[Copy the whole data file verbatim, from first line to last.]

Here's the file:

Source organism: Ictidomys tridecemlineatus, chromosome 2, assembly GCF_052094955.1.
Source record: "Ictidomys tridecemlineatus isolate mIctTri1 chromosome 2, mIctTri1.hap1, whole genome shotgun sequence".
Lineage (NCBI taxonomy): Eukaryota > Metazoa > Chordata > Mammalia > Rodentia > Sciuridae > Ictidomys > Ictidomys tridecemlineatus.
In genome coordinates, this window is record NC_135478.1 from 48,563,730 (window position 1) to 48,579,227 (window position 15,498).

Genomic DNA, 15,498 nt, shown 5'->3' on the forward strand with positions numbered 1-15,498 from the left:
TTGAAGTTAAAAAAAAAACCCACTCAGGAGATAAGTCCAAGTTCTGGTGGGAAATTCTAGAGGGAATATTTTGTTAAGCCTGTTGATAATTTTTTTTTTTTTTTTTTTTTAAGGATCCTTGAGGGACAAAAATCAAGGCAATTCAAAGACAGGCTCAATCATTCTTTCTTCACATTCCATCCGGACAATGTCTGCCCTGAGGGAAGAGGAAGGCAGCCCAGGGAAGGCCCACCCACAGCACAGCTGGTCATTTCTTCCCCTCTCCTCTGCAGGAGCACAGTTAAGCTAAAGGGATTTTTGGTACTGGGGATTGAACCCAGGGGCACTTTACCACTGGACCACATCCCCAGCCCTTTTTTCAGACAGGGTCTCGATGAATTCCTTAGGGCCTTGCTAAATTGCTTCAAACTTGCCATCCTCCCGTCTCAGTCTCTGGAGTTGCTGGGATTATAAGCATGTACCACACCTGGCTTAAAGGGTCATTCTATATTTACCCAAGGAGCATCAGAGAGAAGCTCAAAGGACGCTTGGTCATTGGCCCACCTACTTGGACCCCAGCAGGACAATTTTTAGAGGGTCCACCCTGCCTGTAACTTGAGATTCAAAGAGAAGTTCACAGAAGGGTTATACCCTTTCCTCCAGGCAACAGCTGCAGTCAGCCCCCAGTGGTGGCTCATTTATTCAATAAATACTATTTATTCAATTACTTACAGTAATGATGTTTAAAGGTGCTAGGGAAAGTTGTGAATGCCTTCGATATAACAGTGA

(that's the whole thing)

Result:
Source organism: Ictidomys tridecemlineatus, chromosome 2, assembly GCF_052094955.1.
Source record: "Ictidomys tridecemlineatus isolate mIctTri1 chromosome 2, mIctTri1.hap1, whole genome shotgun sequence".
Lineage (NCBI taxonomy): Eukaryota > Metazoa > Chordata > Mammalia > Rodentia > Sciuridae > Ictidomys > Ictidomys tridecemlineatus.
In genome coordinates, this window is record NC_135478.1 from 48,563,730 (window position 1) to 48,579,227 (window position 15,498).

Genomic DNA, 15,498 nt, shown 5'->3' on the forward strand with positions numbered 1-15,498 from the left:
TTGAAGTTAAAAAAAAAACCCACTCAGGAGATAAGTCCAAGTTCTGGTGGGAAATTCTAGAGGGAATATTTTGTTAAGCCTGTTGATAATTTTTTTTTTTTTTTTTTTTTAAGGATCCTTGAGGGACAAAAATCAAGGCAATTCAAAGACAGGCTCAATCATTCTTTCTTCACATTCCATCCGGACAATGTCTGCCCTGAGGGAAGAGGAAGGCAGCCCAGGGAAGGCCCACCCACAGCACAGCTGGTCATTTCTTCCCCTCTCCTCTGCAGGAGCACAGTTAAGCTAAAGGGATTTTTGGTACTGGGGATTGAACCCAGGGGCACTTTACCACTGGACCACATCCCCAGCCCTTTTTTCAGACAGGGTCTCGATGAATTCCTTAGGGCCTTGCTAAATTGCTTCAAACTTGCCATCCTCCCGTCTCAGTCTCTGGAGTTGCTGGGATTATAAGCATGTACCACACCTGGCTTAAAGGGTCATTCTATATTTACCCAAGGAGCATCAGAGAGAAGCTCAAAGGACGCTTGGTCATTGGCCCACCTACTTGGACCCCAGCAGGACAATTTTTAGAGGGTCCACCCTGCCTGTAACTTGAGATTCAAAGAGAAGTTCACAGAAGGGTTATACCCTTTCCTCCAGGCAACAGCTGCAGTCAGCCCCCAGTGGTGGCTCATTTATTCAATAAATACTATTTATTCAATTACTTACAGTAATGATGTTTAAAGGTGCTAGGGAAAGTTGTGAATGCCTTCGATATAACAGTGA